Most crams eventually fail. The disruption either still wins because the business models are incompatible, or they eventually subsume the old business into the new and the vestiges of the old simply die off. AT&T, for example tried various crams (buying NCR, buying cable networks, starting and then selling a mobile phone business, etc.) before selling each off and destroying hundreds of billions of dollars of shareholder value. AT&T very nearly died in the process, and it was only the merger back into its former spin-off baby bell that saved the AT&T brand from extinction. And, it still may not survive.
This cram, however, makes big sense for both sides, especially as an important signal by the Wall Street Journal that it will be a significant social media player. Still, it will depend on what they do next. Print, and the capital that is tied up in buildings, printing presses, distribution networks, and massive staffs (most of whom aren't necessary in the new blogging world) is an albatross that makes all newspapers unable to effectively compete against the low-end disruption of blogs. Even the venerable Wall Street Journal with its quality, brand and history can't survive forever if its subscribership continues to decline and advertisers either go elsewhere or demand lower rates or both. They still need to fundamentally rethink their business model and make much more significant changes in the very near term, or this could also be a signal of the beginning of the end.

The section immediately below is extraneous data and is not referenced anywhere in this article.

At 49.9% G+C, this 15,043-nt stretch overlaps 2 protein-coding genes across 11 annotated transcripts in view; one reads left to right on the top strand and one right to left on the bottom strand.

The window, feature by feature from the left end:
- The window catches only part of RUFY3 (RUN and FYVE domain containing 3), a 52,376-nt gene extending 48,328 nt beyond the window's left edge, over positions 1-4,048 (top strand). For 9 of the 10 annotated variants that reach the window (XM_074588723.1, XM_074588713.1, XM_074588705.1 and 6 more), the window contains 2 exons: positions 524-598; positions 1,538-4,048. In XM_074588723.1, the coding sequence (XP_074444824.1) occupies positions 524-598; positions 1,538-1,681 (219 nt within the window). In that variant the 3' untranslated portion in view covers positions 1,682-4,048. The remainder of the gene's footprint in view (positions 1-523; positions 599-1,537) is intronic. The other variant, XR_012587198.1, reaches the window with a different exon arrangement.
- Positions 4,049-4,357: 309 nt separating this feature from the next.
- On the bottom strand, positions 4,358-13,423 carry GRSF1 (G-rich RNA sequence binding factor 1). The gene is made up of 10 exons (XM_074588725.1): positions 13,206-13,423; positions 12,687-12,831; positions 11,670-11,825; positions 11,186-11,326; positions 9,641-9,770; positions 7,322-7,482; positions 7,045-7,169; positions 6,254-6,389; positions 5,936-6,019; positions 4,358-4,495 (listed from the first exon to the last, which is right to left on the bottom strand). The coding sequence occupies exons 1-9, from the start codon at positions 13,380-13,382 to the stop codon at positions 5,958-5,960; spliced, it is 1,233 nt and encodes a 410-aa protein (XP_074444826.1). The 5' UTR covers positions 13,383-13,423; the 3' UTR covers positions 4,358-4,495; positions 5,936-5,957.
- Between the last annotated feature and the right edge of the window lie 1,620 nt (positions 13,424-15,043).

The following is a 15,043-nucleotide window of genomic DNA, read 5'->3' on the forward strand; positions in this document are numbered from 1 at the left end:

But I think Murdoch is smarter than that, and I look for more exciting and surprising changes to come.
Significantly, there is no mention of this deal to be found in the Wall Street Journal itself (strange that they said nothing, but let every other major news outlet report it), or I would have dugg the article so I could insert it here to show you, however, the folks at Digg didn't ignore the news.
- Using Digg and The Wall Street Journal Together: Review with Screenshots
- Digg Blogg: View Wall Street Journal Online Articles from Digg
Other Relevant News